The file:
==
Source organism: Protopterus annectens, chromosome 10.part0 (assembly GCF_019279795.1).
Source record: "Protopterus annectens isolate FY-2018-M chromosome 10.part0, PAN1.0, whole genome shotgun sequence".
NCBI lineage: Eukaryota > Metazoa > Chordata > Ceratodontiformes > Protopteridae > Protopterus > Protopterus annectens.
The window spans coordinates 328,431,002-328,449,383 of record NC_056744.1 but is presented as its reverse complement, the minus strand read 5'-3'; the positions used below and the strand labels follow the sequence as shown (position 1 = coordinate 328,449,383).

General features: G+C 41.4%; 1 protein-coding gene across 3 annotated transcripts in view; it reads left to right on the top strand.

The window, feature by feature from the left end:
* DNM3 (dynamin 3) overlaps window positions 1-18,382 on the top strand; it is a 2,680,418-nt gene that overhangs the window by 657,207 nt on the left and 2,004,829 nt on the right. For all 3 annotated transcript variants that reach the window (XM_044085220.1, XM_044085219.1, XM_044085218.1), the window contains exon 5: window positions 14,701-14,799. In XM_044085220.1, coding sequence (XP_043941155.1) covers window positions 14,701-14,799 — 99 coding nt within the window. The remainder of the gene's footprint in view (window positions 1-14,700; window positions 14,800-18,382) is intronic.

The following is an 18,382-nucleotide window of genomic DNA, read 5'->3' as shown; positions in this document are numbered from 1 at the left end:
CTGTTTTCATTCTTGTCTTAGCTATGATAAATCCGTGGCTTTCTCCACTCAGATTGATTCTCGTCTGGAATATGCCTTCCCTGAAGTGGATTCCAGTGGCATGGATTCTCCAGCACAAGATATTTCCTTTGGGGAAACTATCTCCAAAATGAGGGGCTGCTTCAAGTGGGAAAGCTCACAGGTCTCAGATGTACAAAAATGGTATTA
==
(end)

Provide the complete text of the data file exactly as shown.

Source organism: Protopterus annectens, chromosome 10.part0 (assembly GCF_019279795.1).
Source record: "Protopterus annectens isolate FY-2018-M chromosome 10.part0, PAN1.0, whole genome shotgun sequence".
NCBI lineage: Eukaryota > Metazoa > Chordata > Ceratodontiformes > Protopteridae > Protopterus > Protopterus annectens.
The window spans coordinates 328,431,002-328,449,383 of record NC_056744.1 but is presented as its reverse complement, the minus strand read 5'-3'; the positions used below and the strand labels follow the sequence as shown (position 1 = coordinate 328,449,383).

General features: G+C 41.4%; 1 protein-coding gene across 3 annotated transcripts in view; it reads left to right on the top strand.

The window, feature by feature from the left end:
* DNM3 (dynamin 3) overlaps window positions 1-18,382 on the top strand; it is a 2,680,418-nt gene that overhangs the window by 657,207 nt on the left and 2,004,829 nt on the right. For all 3 annotated transcript variants that reach the window (XM_044085220.1, XM_044085219.1, XM_044085218.1), the window contains exon 5: window positions 14,701-14,799. In XM_044085220.1, coding sequence (XP_043941155.1) covers window positions 14,701-14,799 — 99 coding nt within the window. The remainder of the gene's footprint in view (window positions 1-14,700; window positions 14,800-18,382) is intronic.

The following is an 18,382-nucleotide window of genomic DNA, read 5'->3' as shown; positions in this document are numbered from 1 at the left end:
CTGTTTTCATTCTTGTCTTAGCTATGATAAATCCGTGGCTTTCTCCACTCAGATTGATTCTCGTCTGGAATATGCCTTCCCTGAAGTGGATTCCAGTGGCATGGATTCTCCAGCACAAGATATTTCCTTTGGGGAAACTATCTCCAAAATGAGGGGCTGCTTCAAGTGGGAAAGCTCACAGGTCTCAGATGTACAAAAATGGTATTA